“I can understand demolishing the house, (but) I can’t see putting any money into the old administration building,” Kelly said. “Something needs to be done, but I wouldn’t put another penny into remodeling the existing building.”

“Investing money into those old houses doesn’t make much sense,” Normandin agreed. “It doesn’t seem to be a good use of tax dollars.”

However not everyone was keen to the idea of tearing both structures down.

Since the experts presented the idea of keeping the building and remodeling it, that’s the plan they should stick to, said Board Member Jan Vickers. The board shouldn’t stray too far from what the experts brought forth, she said. 

“I’m just concerned we start putting our own things too much into it,” Vickers said. “This is their career, their job, what they’re experts at. We could design a ‘camel.’ I don’t want to do that.”

Demolishing both buildings could come at a major additional cost, she added. 

They can explore other options, Vickers said, but the bottom line is they need to be cognizant of overall costs and utilize the experts they hired to do the job.

LBUSD board building 2 option 1

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Rendering courtesy of LBUSD/Ruhnau Clarke Architects

One option for remodel plans of the LBUSD district office

Plans for the project, wherever it may end up and however it may be developed, include some modern ideas for an administration facility, including shared community spaces and utilizing outdoor areas. 

These spaces are aimed at bringing people together and unifying the employees that work in the district office, Clarke said.

At a visioning workshop, staff heard several desired outcomes for the project: A comfortable and convenient space for community engagement, areas for focused work, uniting all departments, spaces for collaboration, clearly defined areas that support workflow, and a design that goes beyond what’s standard, the way things work is shifting.

A number of common themes were highlighted at the workshop, including creating indoor-outdoor connections, incorporating sustainability to reduce energy consumption, and creating visual transparency while still providing needed privacy.

The idea of visual transparency stemmed from the overall vision, he added, the idea of people that can collaborate and see each other, but yet they can still have a focused work area, Clarke explained.

Outdoor areas that connect from the inside allow people to spill outside, and for staff to hold meetings and functions outside.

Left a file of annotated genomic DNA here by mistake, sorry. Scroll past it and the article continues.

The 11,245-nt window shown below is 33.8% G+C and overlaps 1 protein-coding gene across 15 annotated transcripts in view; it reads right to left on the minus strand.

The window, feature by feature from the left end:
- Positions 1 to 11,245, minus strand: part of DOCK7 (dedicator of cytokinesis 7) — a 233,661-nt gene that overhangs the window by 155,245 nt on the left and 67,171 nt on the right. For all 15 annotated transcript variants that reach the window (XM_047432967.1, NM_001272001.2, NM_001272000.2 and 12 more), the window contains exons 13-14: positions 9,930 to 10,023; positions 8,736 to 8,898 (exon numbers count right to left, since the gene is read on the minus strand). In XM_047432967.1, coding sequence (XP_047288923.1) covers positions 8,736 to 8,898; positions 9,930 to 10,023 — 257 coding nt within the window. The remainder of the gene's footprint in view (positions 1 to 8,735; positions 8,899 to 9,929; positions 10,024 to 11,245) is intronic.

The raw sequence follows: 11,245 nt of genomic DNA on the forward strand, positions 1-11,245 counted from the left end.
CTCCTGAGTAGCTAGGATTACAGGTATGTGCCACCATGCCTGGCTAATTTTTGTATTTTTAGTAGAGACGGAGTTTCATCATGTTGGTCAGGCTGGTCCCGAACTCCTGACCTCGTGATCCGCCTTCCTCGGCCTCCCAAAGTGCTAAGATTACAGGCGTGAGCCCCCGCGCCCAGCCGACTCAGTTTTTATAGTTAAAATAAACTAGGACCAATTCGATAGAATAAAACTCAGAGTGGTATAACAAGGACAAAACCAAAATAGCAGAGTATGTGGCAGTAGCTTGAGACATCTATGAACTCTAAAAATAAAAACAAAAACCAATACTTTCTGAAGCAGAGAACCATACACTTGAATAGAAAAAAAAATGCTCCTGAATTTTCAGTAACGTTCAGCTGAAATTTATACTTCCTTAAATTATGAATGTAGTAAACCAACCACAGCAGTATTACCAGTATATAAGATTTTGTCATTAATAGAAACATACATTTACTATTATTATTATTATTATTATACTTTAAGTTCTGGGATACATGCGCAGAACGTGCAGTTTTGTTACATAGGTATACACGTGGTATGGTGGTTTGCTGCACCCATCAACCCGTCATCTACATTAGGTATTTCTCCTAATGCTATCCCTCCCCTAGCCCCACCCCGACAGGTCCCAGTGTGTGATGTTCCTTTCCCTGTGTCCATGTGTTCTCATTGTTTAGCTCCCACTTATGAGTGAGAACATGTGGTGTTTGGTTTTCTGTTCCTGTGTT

“(These ideas are about) taking advantage of every inch of this site to make sure that you create as many opportunities as possible for either work areas, for that connection to the outdoors and for your community to be a part of,” Clarke said. 

There was support from the board for the community room idea, flexible spaces, and a focus on the needs of the district employees. 

All staff who need the workspace and areas for collaboration are the priority, Vickers said. As LBUSD Board of Education, they have about 18 meetings a year and some special meetings, so they don’t need a grand facility to do that, she said.

“I want the major use to be for the people doing the work every day, all day long,” Vickers said. “The needs of the day-to-day operation of the district is the priority.”

LBUSD build building 1 new

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Rendering courtesy of LBUSD/Ruhnau Clarke Architects

Possible plans for the proposed new two-story LBUSD district office

Board members had questions and comments about parking, added square footage, usage of the community room, a possible library, the flexible spaces and more.

Parking, and whether or not this project would create more or reduce the number, would be part of the exploration option when they move forward with the project, Dixon said.

“The issue of needing more parking is well-known and documented,” Dixon said. “So, if we were to (study) a project of any sort and we could provide more parking, I think that would be an obvious choice for us, in the planning of it.”

There was also some discussion about the project going through the city’s design review process. 

Vickers pointed out that when the district remodeled another building, they went through the DRB process as a courtesy. There was some controversy over it at the time, but the project ended going well, she noted. It might be something to consider with this project, she added, since it’s on a neighborhood street. 

A two-story building might worry neighbors in relation to views, Kelly added, and going through design review might help neighbors get on board and envision what the district is trying to do.

The sightlines should remain the same, noted Normandin, who wasn’t sure if they really need to go through the design review process. With any project, they want to be good neighbors and maintain the working relationship with the city, she added. 

On Thursday, district staff was looking for consensus on whether or not the board wants to pursue a project of this scope and, if so, they would then look to add it to the facilities master plan (likely reviewed by the board in February).

There are lots of opportunities between now and when they return with the master plan, and beyond that, for discussion, Dixon noted, but they need to start planning the cash flow.

“The sooner the better, because construction costs don’t go down,” Dixon said. “So, we would like to get it addressed sooner rather than later.”

In doing that, Dixon explained, they would develop a cash flow model that would build this project within the existing capacity of the district’s capital improvement program. But in order to do so, because of the significance of this project, this would need to be pushed out a few years, so they can save up and balance other projects around it.

“We don’t want to start messing with the facilities master plan unless there’s interest and direction from the board to pursue something like this, so we can make it work within the confines of our fiscal constraints,” Dixon said. 

Although there was disagreement on what the project should entail, board members agreed it should move forward in the process and return for more detailed discussion.

“We don’t want it to die in committee,” Normandin said.


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In Memoriam - Stu Saffer and Barbara Diamond.